building a 'closet' for the litter box

lisa_aFebruary 24, 2012

We're getting ready to remodel our laundry room. Our current sink cab (30") is ruined because our big cat sometimes misses his box (pees in the corners and along the sides of the box) and his pee has saturated the particle board sides and bottom of the cab box (stinks!). We were going to put in an sink cab that only had sides and a back, no bottom and open in front - more like a desk than a traditional sink cab - to give him more room and maybe avoid this problem recurring but I kept thinking that was wishful thinking.

And then I hit upon a genius idea, if I say so myself. Install a flap-less kitty door between sink cab and garage and build an insulated closet for his litter box in the garage. We'd add a door large enough to access his litter box for cleaning. The closet will sit above the garage floor on supports (there are 3 steps from garage into house), which makes it even easier to scoop the litter - less bending over, kinder on my back.

But I've no idea how large we should built this kitty closet. I'm hoping someone here can help me.

We're planning on purchasing the large-sized kitty litter pan from Petco - 24" x 18" x 10" walls on 3 sides, shorter wall on one of the 18" wide sides. If we place the pan lengthwise along the wall between garage and laundry room with the the short wall opening near the kitty door, how much room should I leave in front of the box and do you think I need to leave any room around the sides and back? I am hoping that a decent space in front of the box is enough. He's a big cat - 14# (I've never owned anything but large cats. They aren't big when I adopt them but they all grow to be huge).

We're considering covering the floor and sides with peel and stick vinyl tiles or another material that can handle pee but is easily replaced when needed. Also thought about covering the sides with aluminum or SS or something like it that is impervious and can be cleaned with bleach.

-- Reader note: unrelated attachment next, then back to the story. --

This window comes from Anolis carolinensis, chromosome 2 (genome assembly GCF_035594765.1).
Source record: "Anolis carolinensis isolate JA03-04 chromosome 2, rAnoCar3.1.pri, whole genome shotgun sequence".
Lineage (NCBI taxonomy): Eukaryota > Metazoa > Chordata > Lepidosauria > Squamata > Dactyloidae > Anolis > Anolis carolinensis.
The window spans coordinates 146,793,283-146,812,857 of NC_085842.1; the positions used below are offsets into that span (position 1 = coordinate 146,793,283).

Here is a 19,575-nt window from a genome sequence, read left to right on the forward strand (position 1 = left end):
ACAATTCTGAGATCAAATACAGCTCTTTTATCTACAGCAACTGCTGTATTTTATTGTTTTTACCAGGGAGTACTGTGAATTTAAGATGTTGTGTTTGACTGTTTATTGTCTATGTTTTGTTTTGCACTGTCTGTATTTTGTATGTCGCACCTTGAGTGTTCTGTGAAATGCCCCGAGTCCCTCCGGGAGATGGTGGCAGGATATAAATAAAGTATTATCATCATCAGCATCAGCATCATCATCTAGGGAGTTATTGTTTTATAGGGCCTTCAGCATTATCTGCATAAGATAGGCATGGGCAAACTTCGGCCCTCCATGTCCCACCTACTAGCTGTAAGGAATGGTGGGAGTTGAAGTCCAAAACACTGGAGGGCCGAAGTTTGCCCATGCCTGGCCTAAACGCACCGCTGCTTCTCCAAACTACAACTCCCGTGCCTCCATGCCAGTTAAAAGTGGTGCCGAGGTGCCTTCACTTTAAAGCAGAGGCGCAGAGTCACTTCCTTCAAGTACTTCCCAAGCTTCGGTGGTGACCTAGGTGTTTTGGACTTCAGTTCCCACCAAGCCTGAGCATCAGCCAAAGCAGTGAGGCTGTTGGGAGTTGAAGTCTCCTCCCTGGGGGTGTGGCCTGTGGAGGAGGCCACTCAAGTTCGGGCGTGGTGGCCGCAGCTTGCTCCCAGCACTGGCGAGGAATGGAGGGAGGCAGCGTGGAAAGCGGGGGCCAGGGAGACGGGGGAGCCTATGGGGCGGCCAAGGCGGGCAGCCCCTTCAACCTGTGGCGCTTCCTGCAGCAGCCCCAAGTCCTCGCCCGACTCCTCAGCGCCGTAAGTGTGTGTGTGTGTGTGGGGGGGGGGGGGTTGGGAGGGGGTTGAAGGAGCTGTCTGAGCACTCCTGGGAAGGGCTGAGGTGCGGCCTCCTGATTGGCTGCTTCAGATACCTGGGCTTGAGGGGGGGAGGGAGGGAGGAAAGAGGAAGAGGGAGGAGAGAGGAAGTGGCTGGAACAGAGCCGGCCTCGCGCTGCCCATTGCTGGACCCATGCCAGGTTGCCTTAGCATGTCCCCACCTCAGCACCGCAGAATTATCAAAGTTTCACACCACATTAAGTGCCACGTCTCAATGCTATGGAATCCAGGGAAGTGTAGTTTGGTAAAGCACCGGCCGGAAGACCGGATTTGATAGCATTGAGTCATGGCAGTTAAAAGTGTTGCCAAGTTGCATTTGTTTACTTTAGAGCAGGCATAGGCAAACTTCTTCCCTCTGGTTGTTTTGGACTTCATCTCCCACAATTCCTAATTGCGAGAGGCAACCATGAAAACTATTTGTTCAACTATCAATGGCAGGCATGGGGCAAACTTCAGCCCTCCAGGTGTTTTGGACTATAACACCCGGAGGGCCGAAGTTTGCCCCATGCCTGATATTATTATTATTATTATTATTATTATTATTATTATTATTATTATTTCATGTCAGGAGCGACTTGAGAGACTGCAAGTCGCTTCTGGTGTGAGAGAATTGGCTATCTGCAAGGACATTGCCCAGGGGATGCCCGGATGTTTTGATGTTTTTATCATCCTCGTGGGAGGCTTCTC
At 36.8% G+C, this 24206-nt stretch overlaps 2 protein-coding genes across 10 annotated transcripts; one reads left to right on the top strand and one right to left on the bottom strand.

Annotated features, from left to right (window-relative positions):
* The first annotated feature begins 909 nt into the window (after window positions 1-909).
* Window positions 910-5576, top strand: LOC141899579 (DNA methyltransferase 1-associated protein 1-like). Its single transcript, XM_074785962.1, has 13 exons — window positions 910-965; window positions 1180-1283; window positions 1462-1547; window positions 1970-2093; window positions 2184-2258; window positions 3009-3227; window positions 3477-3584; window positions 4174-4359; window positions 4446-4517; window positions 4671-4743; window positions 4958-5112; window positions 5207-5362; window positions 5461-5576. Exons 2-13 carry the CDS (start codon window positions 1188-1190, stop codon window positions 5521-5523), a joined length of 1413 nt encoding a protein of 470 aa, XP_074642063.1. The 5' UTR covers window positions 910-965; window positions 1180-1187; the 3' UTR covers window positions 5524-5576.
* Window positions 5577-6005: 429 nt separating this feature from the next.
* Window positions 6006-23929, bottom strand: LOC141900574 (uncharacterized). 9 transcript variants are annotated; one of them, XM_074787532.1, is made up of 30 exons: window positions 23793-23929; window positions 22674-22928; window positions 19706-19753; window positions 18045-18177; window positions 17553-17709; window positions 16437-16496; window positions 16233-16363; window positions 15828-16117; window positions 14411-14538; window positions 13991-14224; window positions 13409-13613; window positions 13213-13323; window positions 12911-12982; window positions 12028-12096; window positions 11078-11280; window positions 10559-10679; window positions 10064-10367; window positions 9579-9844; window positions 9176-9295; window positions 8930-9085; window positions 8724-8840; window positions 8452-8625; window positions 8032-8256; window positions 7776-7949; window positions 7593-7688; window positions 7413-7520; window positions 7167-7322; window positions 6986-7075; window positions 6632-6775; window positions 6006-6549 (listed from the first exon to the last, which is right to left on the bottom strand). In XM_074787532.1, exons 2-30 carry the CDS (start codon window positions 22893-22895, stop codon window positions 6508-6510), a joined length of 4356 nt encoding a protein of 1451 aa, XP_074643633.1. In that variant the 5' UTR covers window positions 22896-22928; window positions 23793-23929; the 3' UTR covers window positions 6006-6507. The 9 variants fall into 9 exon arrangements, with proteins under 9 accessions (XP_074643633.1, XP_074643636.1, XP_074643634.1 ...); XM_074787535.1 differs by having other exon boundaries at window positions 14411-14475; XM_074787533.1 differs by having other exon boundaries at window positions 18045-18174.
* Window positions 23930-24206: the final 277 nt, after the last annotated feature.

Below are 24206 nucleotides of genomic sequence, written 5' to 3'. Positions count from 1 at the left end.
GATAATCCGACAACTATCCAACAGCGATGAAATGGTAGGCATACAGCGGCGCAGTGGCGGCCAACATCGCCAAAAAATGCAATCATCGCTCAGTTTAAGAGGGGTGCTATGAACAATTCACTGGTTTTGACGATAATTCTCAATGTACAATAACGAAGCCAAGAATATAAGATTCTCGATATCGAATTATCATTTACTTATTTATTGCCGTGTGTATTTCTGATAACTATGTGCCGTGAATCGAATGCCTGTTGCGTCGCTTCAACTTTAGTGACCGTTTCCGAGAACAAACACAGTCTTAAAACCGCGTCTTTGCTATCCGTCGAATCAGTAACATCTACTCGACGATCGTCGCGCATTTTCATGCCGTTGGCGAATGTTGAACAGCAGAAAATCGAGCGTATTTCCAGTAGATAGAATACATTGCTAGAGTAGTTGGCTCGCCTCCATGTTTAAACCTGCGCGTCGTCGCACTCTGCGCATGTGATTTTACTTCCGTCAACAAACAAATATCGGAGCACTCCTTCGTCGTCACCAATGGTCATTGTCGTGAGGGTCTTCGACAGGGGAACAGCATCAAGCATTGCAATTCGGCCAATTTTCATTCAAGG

I also wonder whether we should add some type of ventilation fan so that the air doesn't stagnate inside the closet. No idea what to choose or how to do this.

Has anyone done something like this before? Any lessons you can share with me? TIA!

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If your cat is anything like mine he's probably going to want some extra room at the box entrance (low side). I have the box you described and my cat likes to stand outside the low portion of the box and finish burying her business. For that reason I'd leave at least 12" in front of the box, but it's going to depend on how long your cat is and how much room he needs.
In the drawing below you can see I left some room on one side of the box. This is to allow the cat to get into the area before he has to turn and then enter the box.
Is this closet going to have a regular door on it? Also, how tall with it be? If you have a good bit of height and the cat door is always open then you can probably get by with some foam covered ventilation holes near the top of the closet.

I think you should consider having a deep plexiglass 3-sided pan made so that you can set the litter box inside it. This will protect your walls and also be easy to clean. But, with that setup you'll need a large access door to make removal of everything easy.
Since you're in Or., check with Tap Plastics for plexiglass. They'll either make the plexi pan to your specs or you can have them cut the pieces and you put it together with Weld-On Glue. From experience I can tell you that if you want an attractive, smooth, clean finish on your seams then let Tap do the work. I once built an aquarium refugium tank with the plexi and glue and can tell you it's kinda like working with super glue!

    Bookmark   February 24, 2012 at 10:43PM
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Thanks, Annz, for the tip about Tap Plastics and the drawing!

Yes, I do plan on having room in front of the low side of the cat box. I wasn't sure how much room to leave but I figured 12" at a minimum and maybe as much as 24". Good point about having a little extra room on one side.

The closet is really more of a box that will be 2-3' tall, 3-4' long, about 2.5' off the garage floor. The door won't be full-sized, but it will be as tall and wide as possible so that we have access to the litter to make it easy to clean it.

Thanks again!

    Bookmark   February 25, 2012 at 1:39AM
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We have something like what you described, though we aren't using it at the moment.